An actor limited to stereotypical roles because of his ethnicity, dreams of making it big as a highly respected performer. As he makes his rounds, the film takes a satiric look at African American actors in Hollywood.
Richard Pryor is playing three different roles here. The first being a poor orange picker named Leroy Jones who gets laid off when by mistake he joins the worker's union during one of their... See full summary »
A nebbish of a morgue attendant gets shunted back to the night shift where he is shackled with an obnoxious neophyte partner who dreams of the "one great idea" for success. His life takes a... See full summary »
Bobby Taylor wants to be a respected actor. From Sam Spade to Shakespeare to superheros, he can do it all. He just has to convince Hollywood that gangstas, slaves and "Eddie Murphy-types" aren't the sum of his talents. Written by
Renee Ann Byrd <firstname.lastname@example.org>
Producer/director/star Robert Townsend put US$40,000 of the film's US$100,000 budget on ten personal credit cards, and obtained free film stock by splicing together leftovers from the production of Odd Jobs (1986) and Ratboy (1986), in which he had appeared. The 17 days of shooting were spread over two years, since he had to tour as a stand-up comedian whenever he could not afford to continue production. See more »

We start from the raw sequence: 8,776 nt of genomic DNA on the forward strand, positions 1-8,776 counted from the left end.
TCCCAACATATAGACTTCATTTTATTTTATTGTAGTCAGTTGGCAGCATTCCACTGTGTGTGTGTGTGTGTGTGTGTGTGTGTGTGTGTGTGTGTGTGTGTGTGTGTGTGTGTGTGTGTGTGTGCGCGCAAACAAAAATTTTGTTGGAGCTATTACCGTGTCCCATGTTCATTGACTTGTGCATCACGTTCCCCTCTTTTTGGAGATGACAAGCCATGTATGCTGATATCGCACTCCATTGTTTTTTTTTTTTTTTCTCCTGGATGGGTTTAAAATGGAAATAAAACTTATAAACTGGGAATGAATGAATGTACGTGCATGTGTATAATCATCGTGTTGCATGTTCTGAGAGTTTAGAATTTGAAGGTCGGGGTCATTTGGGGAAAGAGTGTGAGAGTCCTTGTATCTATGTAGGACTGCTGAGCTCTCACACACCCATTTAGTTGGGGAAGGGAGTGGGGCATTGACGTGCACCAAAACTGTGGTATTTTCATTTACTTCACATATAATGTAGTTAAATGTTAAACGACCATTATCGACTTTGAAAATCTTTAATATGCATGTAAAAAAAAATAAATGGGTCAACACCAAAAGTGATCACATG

In the outside clip right before Bobby gets the call for a callback, the car in the shot outside was not parked, it was preparing to reverse out to the street. The shot looks like a leftover shot supposedly used for the beginning intro sequence. See more »
Welcome to Sneakin' In The Movies. My name is Speed and this is my homeboy Tyrone. And we are like movie critics and shit
Well not really. Peep this. Each week me and my boy, you know, we go to different theaters and stuff and sneak in and check out the movie.
Then we come back and tell you all what's up. Like if you should pay money and shit.
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Interesting and impressive, Hollywood Shuffle allows the characters to make the point that Townsend is making, without being too harsh or lecture-like. The film incorporates some great parody scenes such as the Siskel and Ebert inspired "Speed and Tyrone" where the reviewers sneak into movies.
Most impressive is the background to the film, which makes the finished product all the more impressive. Townsend's freshmen effort is a true success, and goes where few first timers are normally able to go.
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